Somali officials in the semiautonomous region of Puntland have announced a cease-fire following two days of heavy fighting between two security forces in the commercial port town of Bosaso.
The fighting ignited Tuesday between the Puntland Security Forces (PSF), an anti-terror unit once supported by the United States, and the region’s regular security forces.
At least 14 people were killed and 63 others were injured, according to witnesses and medical sources. The sides exchanged fire using small arms, machine guns and mortars, forcing some residents to flee, witnesses told VOA Somali.
The region’s security minister, Abdisamad Mohamed Galan, announced the cease-fire Wednesday, saying the decision was made after intervention from traditional elders, scholars and business leaders who urged that the fighting be stopped.
“We are appealing to anyone working for peace that we are ready to accept any effort that is not against law, which can lead to cease-fire,” Galan told the media.
The clashes came after a weekslong standoff between the two sides. The dispute started after the president of Puntland, Said Abdullahi Deni, fired PSF commander Mohamoud Osman Diyano on November 24. Diyano rejected the sacking, saying it was “interference” with the unit.
Before the fighting began, local elders attempted to solve the dispute. On December 7, elders in Puntland ruled the firing was legal. But the elders also ruled that buildings, weapons and vehicles used by the unit belonged to Diyano. They also asked the regional government to pay the unit 13 months of wages and to pay for the security protection of the commander.
The Puntland administration rejected the ruling by the elders, arguing the weapons and other assets belonged to the regional government, and they demanded all of it be handed over “as soon as possible.”
Tuesday’s fighting flared up after regional soldiers closed roads leading to the headquarters of PSF on the eastern side of Bosaso. Residents said it was the most intense fighting the town has seen since 1992, when the Al-Ittihad Salafi group fought against a local faction.
PSF has been fighting al-Shabab and Islamic State group militants that have bases in this relatively stable region in Somalia. The unit previously received support from the United States in fighting extremist groups in the country, according to a Somali security officer familiar with the unit’s operations who requested anonymity because he was not allowed to discuss the issue.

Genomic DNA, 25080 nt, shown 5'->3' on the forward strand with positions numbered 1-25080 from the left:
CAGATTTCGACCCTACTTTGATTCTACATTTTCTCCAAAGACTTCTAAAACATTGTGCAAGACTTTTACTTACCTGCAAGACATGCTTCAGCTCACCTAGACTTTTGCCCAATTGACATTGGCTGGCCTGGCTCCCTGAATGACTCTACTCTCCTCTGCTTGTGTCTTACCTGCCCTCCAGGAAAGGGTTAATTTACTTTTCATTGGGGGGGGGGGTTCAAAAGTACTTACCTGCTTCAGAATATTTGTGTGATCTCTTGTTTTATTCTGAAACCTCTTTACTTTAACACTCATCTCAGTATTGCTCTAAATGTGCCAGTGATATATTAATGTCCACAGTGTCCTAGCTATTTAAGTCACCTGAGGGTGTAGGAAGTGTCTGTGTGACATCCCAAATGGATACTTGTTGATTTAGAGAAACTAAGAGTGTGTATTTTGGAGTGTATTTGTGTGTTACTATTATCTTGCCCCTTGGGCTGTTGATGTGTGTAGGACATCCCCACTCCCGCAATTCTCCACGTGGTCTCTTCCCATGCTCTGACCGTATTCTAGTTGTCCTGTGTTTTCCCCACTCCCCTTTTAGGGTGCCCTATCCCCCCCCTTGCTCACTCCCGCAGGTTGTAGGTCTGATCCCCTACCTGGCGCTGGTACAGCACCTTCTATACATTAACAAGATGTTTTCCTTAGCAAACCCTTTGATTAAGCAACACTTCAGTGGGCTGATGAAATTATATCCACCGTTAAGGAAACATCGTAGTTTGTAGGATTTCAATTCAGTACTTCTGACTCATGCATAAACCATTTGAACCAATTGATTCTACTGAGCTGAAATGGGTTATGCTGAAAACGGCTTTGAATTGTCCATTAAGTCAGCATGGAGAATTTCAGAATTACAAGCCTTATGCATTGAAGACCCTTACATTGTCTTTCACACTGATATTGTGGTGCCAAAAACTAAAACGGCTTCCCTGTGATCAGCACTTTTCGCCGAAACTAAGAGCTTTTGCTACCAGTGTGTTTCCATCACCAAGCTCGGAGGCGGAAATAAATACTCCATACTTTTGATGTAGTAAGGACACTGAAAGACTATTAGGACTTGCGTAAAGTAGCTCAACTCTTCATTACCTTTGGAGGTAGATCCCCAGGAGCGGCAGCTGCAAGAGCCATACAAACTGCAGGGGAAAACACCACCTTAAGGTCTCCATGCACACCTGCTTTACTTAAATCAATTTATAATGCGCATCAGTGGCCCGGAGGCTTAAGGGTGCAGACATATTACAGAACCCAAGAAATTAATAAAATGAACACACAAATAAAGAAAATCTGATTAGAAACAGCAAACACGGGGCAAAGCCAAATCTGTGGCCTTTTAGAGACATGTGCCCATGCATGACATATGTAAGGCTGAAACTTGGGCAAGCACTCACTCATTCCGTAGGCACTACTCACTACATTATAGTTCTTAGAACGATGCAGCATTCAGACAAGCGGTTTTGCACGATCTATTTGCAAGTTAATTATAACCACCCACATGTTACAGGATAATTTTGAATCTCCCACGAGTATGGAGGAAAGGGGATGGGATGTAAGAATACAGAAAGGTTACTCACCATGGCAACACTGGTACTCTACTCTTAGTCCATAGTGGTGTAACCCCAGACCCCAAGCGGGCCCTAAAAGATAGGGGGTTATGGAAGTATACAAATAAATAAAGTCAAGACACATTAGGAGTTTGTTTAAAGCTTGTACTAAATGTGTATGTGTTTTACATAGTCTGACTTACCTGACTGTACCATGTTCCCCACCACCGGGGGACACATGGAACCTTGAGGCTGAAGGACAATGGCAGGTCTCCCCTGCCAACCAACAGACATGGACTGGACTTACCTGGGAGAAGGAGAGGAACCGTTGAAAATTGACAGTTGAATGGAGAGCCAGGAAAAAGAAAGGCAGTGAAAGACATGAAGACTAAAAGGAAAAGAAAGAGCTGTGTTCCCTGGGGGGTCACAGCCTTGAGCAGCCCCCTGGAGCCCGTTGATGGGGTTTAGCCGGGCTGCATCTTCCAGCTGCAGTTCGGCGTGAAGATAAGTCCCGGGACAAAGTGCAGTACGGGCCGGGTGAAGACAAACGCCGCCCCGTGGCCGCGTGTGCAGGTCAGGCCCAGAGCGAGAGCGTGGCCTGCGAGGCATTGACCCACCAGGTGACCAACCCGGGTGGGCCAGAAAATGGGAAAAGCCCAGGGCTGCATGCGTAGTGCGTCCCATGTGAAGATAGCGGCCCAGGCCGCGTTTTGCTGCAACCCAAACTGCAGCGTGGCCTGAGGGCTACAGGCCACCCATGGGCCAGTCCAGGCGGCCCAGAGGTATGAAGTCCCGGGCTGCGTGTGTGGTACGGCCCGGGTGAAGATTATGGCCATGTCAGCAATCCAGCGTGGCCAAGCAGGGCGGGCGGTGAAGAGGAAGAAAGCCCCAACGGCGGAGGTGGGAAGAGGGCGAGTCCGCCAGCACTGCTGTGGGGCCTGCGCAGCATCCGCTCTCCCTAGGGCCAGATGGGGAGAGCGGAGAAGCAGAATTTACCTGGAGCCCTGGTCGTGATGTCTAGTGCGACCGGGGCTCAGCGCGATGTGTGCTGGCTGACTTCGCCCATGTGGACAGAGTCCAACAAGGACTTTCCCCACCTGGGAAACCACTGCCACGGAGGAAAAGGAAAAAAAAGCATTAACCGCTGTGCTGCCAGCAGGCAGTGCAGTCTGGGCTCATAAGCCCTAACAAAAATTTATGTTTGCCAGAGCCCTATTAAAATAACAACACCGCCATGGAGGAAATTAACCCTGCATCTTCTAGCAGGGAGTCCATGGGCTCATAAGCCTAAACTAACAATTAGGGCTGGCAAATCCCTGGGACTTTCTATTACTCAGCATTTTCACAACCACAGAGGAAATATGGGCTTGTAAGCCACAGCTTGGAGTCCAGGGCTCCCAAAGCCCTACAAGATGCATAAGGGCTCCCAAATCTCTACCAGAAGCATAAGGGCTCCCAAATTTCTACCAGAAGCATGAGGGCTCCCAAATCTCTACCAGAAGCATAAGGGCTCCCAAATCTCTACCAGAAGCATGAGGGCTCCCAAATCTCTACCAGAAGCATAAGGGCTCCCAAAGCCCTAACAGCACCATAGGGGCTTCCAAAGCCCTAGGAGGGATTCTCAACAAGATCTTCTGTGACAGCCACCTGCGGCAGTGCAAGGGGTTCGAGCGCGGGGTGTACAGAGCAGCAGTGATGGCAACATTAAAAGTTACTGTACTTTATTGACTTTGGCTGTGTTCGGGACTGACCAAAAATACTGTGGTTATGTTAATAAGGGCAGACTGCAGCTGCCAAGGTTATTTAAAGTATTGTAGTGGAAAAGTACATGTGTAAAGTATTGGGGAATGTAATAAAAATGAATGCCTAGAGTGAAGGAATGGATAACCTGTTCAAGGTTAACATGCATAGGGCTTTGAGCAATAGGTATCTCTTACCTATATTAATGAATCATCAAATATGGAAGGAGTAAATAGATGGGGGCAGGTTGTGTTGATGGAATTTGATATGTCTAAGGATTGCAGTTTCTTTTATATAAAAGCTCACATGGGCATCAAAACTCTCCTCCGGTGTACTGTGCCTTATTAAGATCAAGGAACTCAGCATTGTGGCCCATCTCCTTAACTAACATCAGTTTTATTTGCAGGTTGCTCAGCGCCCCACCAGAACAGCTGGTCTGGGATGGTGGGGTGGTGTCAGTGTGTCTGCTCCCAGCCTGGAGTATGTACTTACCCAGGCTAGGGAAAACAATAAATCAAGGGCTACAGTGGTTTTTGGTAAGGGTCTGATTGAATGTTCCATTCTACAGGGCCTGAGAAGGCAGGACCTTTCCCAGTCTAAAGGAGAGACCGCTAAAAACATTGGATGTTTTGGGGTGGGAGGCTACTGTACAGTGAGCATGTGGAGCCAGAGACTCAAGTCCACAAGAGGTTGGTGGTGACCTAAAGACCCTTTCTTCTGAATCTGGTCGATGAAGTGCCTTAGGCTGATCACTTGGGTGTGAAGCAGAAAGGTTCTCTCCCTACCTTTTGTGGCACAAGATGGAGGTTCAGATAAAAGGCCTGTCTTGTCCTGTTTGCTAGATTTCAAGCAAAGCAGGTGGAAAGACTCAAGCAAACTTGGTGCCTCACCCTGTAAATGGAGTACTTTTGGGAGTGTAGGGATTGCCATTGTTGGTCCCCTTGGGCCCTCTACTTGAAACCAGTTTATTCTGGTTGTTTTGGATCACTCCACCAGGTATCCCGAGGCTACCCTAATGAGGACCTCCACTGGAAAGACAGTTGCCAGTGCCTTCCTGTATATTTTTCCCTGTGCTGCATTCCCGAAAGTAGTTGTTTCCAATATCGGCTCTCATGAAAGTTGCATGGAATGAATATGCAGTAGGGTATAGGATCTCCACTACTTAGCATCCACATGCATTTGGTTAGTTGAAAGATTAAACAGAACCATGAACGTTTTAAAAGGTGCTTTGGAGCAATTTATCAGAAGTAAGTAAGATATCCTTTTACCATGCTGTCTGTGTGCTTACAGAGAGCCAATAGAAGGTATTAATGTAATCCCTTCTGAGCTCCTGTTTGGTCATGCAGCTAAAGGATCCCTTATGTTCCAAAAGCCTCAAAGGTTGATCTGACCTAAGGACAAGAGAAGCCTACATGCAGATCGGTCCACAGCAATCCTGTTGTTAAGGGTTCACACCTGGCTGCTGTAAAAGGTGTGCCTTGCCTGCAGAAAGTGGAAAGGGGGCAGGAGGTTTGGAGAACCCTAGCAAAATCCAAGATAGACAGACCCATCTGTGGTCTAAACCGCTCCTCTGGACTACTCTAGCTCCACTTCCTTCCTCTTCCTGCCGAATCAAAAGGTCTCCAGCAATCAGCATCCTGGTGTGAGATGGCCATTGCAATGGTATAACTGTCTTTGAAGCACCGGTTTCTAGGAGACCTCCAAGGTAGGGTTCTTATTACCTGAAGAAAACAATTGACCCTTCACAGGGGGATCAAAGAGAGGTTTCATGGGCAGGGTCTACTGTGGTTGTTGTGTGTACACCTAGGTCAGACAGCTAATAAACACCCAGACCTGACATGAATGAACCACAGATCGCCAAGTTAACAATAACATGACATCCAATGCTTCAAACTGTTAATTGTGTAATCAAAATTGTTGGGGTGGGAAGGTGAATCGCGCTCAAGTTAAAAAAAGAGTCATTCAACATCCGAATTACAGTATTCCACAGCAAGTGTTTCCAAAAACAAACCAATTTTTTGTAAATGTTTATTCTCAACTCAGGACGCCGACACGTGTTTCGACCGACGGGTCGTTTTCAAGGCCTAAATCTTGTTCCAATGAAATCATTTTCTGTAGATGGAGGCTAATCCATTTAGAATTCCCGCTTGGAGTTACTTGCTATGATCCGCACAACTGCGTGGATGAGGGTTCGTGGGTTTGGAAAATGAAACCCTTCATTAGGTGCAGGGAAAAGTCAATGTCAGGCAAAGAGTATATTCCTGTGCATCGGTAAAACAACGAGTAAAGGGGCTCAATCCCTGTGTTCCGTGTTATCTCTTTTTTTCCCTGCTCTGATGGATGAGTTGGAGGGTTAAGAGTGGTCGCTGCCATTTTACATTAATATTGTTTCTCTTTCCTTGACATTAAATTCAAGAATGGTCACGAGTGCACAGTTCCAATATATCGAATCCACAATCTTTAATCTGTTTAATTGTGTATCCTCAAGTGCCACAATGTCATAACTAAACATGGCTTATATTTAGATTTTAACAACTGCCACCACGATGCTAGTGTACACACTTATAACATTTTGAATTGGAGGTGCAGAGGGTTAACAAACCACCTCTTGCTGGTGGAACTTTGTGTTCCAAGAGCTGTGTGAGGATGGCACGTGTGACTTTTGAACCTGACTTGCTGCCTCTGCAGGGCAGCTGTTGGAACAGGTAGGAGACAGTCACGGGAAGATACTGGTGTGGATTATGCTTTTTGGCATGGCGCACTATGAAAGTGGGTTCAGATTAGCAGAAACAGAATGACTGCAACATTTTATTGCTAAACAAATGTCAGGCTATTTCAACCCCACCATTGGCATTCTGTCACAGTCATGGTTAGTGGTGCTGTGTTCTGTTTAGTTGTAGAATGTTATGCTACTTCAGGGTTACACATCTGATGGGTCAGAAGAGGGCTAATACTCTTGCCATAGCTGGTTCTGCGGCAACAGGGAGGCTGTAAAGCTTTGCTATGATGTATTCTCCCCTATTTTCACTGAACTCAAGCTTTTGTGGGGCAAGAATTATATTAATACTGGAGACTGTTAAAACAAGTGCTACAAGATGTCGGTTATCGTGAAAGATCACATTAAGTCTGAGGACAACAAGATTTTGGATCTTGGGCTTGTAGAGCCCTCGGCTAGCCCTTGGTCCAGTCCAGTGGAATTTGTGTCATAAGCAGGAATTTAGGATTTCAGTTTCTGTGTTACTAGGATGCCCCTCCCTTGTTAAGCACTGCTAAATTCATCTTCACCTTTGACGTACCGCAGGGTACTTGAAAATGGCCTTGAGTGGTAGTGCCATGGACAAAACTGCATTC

The officer said the support ended a year ago after the unit resisted efforts to integrate it into Danab, an elite Somali unit assisted and mentored by U.S. forces. The U.S. Embassy in Mogadishu did not respond to a VOA Somali request for the status of its support to PSF. The embassy did, however, call for an end to the fighting in Bosaso.
Reached by VOA Somali, the United States Africa Command said it did not have a formal relationship with the PSF and did not provide direct support to the PSF. AFRICOM described PSF as Puntland’s “most capable counterterrorism force” and said it was concerned about how the clashes could affect the PSF’s ability to fight multiple militant groups.
“Both al-Shabab and ISIS likely consider the PSF a substantial obstacle to gaining territory and revenue in Puntland and are likely closely monitoring the situation,” AFRICOM spokesperson Kelly Cahalan told VOA Somali. “We are concerned that these clashes will diminish the counterterrorism capabilities and focus of the PSF and provide these terrorist organizations with an opening to exploit.”
Experts in Somalia say the fighting in Puntland is yet another setback on fighting extremist groups.
“It’s very unfortunate that rather than fighting terrorism, Somali troops are yet again embroiled in avoidable political conflicts,” said security and terrorism expert Samira Gaid.
“This localized fighting takes away the necessary attention from anti-terror operations. Sustained offensive action against the terror group is needed in order to keep it on the back foot, but situations like these allow them the space to reorganize and operate.”
In October, the U.S. said it was reviewing its support for Danab following the unit’s participation in a battle in central Somalia against Ahlu Sunna Wal Jama, a moderate religious group and former ally in the fight against al-Shabab extremists.